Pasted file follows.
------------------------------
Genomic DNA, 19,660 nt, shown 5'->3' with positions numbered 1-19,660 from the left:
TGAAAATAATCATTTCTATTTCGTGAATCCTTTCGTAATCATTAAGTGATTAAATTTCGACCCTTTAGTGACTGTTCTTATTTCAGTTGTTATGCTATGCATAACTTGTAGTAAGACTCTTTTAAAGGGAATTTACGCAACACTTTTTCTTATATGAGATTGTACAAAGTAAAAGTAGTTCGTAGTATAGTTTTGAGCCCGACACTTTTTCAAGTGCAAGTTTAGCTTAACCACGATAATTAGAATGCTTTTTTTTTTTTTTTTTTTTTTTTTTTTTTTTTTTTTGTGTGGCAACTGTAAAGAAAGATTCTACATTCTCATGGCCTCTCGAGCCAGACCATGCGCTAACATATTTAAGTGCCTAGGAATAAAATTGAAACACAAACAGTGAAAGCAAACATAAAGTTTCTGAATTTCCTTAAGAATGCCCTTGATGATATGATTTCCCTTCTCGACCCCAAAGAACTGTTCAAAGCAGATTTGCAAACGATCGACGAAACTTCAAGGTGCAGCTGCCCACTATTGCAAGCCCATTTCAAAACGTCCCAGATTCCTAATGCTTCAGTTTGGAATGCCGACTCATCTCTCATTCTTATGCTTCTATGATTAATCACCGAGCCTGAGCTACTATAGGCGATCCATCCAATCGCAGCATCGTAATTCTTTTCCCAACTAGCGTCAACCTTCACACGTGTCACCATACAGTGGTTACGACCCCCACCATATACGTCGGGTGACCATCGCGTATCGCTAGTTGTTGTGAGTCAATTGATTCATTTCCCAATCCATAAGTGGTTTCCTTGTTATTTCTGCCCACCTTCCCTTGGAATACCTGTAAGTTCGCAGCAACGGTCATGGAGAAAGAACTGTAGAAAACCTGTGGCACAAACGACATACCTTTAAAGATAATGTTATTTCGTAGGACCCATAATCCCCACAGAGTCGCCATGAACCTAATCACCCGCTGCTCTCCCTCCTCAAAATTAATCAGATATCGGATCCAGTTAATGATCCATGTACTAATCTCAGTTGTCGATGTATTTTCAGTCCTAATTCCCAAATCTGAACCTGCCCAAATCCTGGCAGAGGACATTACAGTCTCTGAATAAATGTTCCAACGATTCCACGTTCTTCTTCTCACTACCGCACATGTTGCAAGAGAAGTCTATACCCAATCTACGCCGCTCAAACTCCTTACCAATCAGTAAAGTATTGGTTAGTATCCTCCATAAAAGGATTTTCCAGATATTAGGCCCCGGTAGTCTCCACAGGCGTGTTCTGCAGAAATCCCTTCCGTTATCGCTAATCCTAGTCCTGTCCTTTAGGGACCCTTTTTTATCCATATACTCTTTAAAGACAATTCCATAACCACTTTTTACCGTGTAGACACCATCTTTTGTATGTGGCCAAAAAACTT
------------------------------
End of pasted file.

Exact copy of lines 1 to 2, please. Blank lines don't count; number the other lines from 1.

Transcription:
Genomic DNA, 19,660 nt, shown 5'->3' with positions numbered 1-19,660 from the left:
TGAAAATAATCATTTCTATTTCGTGAATCCTTTCGTAATCATTAAGTGATTAAATTTCGACCCTTTAGTGACTGTTCTTATTTCAGTTGTTATGCTATGCATAACTTGTAGTAAGACTCTTTTAAAGGGAATTTACGCAACACTTTTTCTTATATGAGATTGTACAAAGTAAAAGTAGTTCGTAGTATAGTTTTGAGCCCGACACTTTTTCAAGTGCAAGTTTAGCTTAACCACGATAATTAGAATGCTTTTTTTTTTTTTTTTTTTTTTTTTTTTTTTTTTTTTGTGTGGCAACTGTAAAGAAAGATTCTACATTCTCATGGCCTCTCGAGCCAGACCATGCGCTAACATATTTAAGTGCCTAGGAATAAAATTGAAACACAAACAGTGAAAGCAAACATAAAGTTTCTGAATTTCCTTAAGAATGCCCTTGATGATATGATTTCCCTTCTCGACCCCAAAGAACTGTTCAAAGCAGATTTGCAAACGATCGACGAAACTTCAAGGTGCAGCTGCCCACTATTGCAAGCCCATTTCAAAACGTCCCAGATTCCTAATGCTTCAGTTTGGAATGCCGACTCATCTCTCATTCTTATGCTTCTATGATTAATCACCGAGCCTGAGCTACTATAGGCGATCCATCCAATCGCAGCATCGTAATTCTTTTCCCAACTAGCGTCAACCTTCACACGTGTCACCATACAGTGGTTACGACCCCCACCATATACGTCGGGTGACCATCGCGTATCGCTAGTTGTTGTGAGTCAATTGATTCATTTCCCAATCCATAAGTGGTTTCCTTGTTATTTCTGCCCACCTTCCCTTGGAATACCTGTAAGTTCGCAGCAACGGTCATGGAGAAAGAACTGTAGAAAACCTGTGGCACAAACGACATACCTTTAAAGATAATGTTATTTCGTAGGACCCATAATCCCCACAGAGTCGCCATGAACCTAATCACCCGCTGCTCTCCCTCCTCAAAATTAATCAGATATCGGATCCAGTTAATGATCCATGTACTAATCTCAGTTGTCGATGTATTTTCAGTCCTAATTCCCAAATCTGAACCTGCCCAAATCCTGGCAGAGGACATTACAGTCTCTGAATAAATGTTCCAACGATTCCACGTTCTTCTTCTCACTACCGCACATGTTGCAAGAGAAGTCTATACCCAATCTACGCCGCTCAAACTCCTTACCAATCAGTAAAGTATTGGTTAGTATCCTCCATAAAAGGATTTTCCAGATATTAGGCCCCGGTAGTCTCCACAGGCGTGTTCTGCAGAAATCCCTTCCGTTATCGCTAATCCTAGTCCTGTCCTTTAGGGACCCTTTTTTATCCATATACTCTTTAAAGACAATTCCATAACCACTTTTTACCGTGTAGACACCATCTTTTGTATGTGGCCAAAAAACTT